Co-sleeping/bed sharing

Dear Mr. Dad: My wife and I are looking into “co-sleeping” with our new baby girl. When I told a neighbor of mine, she shook her head and said it was too risky and would “spoil” her, causing later behavior problems. What are the risks, the benefits, and what should we do?

A: Co-sleeping, or sleeping with an infant in your adult bed, is one of the many parenting ideas that has passionate advocates and just-as-passionate detractors. The two sides are usually framed in extremes, as if you’re evil if you do it – or evil if you don’t. Obviously, it’s not that simple. As you noted, it’s best to learn the risks and benefits so you can make an informed decision.

Although it has only recently re-entered the conversation in North America, co-sleeping is not some newfangled idea. Outside of the English-speaking world it’s the norm, and before the 20th century it was standard pretty much everywhere (although it’s worth mentioning that in many countries, people share a bed with their children because the entire family lives in a single room).

Advocates of co-sleeping cite good studies that show that co-sleeping helps sync the sleep cycles of mother and child, facilitates nighttime breastfeeding, reduces stress hormones, and encourages closer attachment between parent(s) and child. But the U.S. Consumer Product Safety Commission (CPSC) advises against it, saying babies are at risk of suffocation if an adult rolls over on the child (which is extremely unlikely unless you’re obese or drunk), or the child becomes wedged between bed and wall, for example. The American Academy of Pediatrics also recommends against co-sleeping, going so far as to suggest that it increases the risk of Sudden Infant Death Syndrome (SIDS). As you might expect, many prominent experts including Dr. William Sears, have a completely different view, saying that co-sleeping may actually prevent SIDS.

When expert opinion is divided in this way, it often indicates that the evidence is so sketchy that neither extreme is justified. The CPSC estimates that about 64 children die each year as a result of sleeping with adults. Each of these is an unthinkable tragedy, of course, but it indicates a very rare occurrence, and probably included extenuating circumstances. Controlling these factors should eliminate most of the associated risks:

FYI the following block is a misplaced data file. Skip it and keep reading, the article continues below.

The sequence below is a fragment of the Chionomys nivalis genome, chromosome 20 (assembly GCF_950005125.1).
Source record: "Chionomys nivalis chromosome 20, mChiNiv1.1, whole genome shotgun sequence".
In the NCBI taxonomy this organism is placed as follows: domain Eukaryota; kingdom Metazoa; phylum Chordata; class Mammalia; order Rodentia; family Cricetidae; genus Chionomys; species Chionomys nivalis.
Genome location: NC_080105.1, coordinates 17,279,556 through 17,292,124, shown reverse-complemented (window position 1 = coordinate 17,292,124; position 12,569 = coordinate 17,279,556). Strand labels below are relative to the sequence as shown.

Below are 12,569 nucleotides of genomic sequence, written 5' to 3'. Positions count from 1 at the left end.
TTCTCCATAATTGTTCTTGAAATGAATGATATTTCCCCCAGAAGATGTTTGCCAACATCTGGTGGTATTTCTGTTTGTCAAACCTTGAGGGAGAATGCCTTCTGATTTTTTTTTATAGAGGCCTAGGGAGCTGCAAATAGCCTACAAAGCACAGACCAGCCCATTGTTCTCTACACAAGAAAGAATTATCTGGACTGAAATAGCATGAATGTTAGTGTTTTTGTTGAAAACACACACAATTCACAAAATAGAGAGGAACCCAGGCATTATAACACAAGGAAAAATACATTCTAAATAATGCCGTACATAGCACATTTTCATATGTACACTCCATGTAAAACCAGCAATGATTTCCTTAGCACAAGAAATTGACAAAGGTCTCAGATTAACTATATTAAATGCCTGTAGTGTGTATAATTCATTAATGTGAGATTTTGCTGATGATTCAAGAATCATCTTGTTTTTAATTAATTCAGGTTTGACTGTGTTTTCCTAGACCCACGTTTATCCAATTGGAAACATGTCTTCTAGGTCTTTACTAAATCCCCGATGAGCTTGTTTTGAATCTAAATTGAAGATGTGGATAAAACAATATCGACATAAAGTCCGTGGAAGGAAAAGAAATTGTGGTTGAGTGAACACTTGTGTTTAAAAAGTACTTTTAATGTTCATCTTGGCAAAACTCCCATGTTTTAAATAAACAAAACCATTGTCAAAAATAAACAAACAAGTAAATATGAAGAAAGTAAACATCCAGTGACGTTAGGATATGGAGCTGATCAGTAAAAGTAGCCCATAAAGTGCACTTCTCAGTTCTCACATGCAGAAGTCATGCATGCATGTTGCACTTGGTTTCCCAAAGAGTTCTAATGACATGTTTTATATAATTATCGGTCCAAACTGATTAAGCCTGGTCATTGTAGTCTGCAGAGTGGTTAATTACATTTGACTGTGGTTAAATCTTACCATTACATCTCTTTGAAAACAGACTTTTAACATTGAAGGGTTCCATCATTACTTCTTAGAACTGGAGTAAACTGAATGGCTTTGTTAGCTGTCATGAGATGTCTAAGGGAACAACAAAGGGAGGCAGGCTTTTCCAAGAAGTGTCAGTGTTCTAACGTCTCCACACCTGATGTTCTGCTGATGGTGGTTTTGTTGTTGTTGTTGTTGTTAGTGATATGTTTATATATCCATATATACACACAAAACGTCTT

• Never leave an infant unattended on the bed.
  • Never co-sleep on a waterbed or couch.
  • Don’t add railings, put furniture next to the bed, or push the bed against a wall, all of which can lead to the baby becoming wedged against the mattress.
  • Never let a sibling sleep next to the baby. Children sleep more deeply and are more likely to roll over on the baby without waking.
  • Never co-sleep under the influence of drugs or alcohol, since this may prevent you from waking when necessary.
  • If you’re a smoker, don’t co-sleep, as parent smoking has been associated with a higher incidence of SIDS.
  • Use a firm mattress and make sure all bedding fits snugly.
  • Don’t do it if you have lots of pillows and blankets on the bed.
  • Make sure the mattress is flush against head and footboards.
  • Avoid strings or ties on night clothes or blankets.

As far as the “spoiling” question goes, the jury is in: You cannot spoil a child under the age of eighteen months with attention or physical closeness. Attachment parenting research has demonstrated that proximity and responsiveness leads to a greater sense of security in a child, which makes her more likely, not less, to venture out from parental protection when the time comes.

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